China said on Friday that urban employment held up in the first quarter even as economic growth slowed to a 6-year low, but the labor ministry warned that authorities cannot be "blindly optimistic" as the pace of job creation is slowing.
The urban unemployment rate was at 4.05 percent at the end of March, little changed from 4.1 percent at the end of 2014.
The world's second-largest economy created 3.24 million new jobs in the first quarter, down from 3.44 million during the same period last year, the ministry said.
China's annual economic growth slowed to a six-year low of 7 percent in the first quarter, hurt by a housing slump and a downturn in investment and manufacturing.
"The pace of urban job creation is slowing as economic growth weakens. Employment indicators tend to lag behind economic growth," Xin Changxing, Vice Minister of Human Resource and Social Security, told a news conference.
He attributed the resilience in employment to the increased size of the economy, faster expansion of the labor-intensive services sectors, along with the government's policy to make it easier for people to set up new businesses.
"I'm confident that we can maintain stable employment as long as the economic performance is kept within a reasonable range. But we cannot be not blindly optimistic," he said.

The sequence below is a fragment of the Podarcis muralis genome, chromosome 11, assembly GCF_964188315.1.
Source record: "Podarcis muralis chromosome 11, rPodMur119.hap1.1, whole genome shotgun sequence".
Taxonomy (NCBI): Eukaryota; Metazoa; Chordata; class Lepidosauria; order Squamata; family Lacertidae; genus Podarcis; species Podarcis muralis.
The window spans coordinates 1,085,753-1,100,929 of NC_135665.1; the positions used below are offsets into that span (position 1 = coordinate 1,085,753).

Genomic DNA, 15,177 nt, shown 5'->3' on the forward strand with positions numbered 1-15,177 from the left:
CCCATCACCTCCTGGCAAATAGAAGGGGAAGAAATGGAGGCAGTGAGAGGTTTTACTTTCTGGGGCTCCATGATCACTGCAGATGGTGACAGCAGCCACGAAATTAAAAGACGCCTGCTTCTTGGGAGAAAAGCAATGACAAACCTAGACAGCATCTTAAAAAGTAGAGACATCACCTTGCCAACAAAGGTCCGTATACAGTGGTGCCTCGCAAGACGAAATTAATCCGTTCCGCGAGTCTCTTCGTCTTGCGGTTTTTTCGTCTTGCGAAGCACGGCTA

In particular, China faces large pressure creating jobs for university graduates this year, Xin said. Nearly 7.5 million graduates will hit the job market, up from around 7 million last year.
Facing slowing economic growth, Chinese authorities have said that avoiding mass unemployment is a crucial policy priority, although the urban jobless rate is widely known to understate the real unemployment figure, a point acknowledged by the government.
The government aims to create at least 10 million new jobs in 2015 and keep the urban jobless rate below 4.5 percent.
China's cabinet hopes to create more jobs through new policies including giving tax breaks to firms set up by college graduates and the unemployed, state television said on Tuesday.
The urban unemployment rate hovered between 4 percent and 4.5 percent in the last decade, even during the global financial crisis, partly because it does not account for China's 298 million migrant laborers.
To improve the data, the Chinese government has devised a new jobless rate that is compiled through surveys. The statistics bureau said last week that the survey-based jobless rate hovered around 5.1 percent.
Authorities have rolled out a series of stimulus measures over the last year, including two interest rate cuts since November, to cushion the blow, but have indicated they may be willing to tolerate somewhat cooler growth if the labor market remains resilient.
China should cut interest rates again this year and further reduce the amount of reserves that banks must hold if it wants to expand its economy by its target of around 7 percent, a Reuters poll showed on Friday, in what would be its biggest bout of policy easing since the 2008 global financial crisis.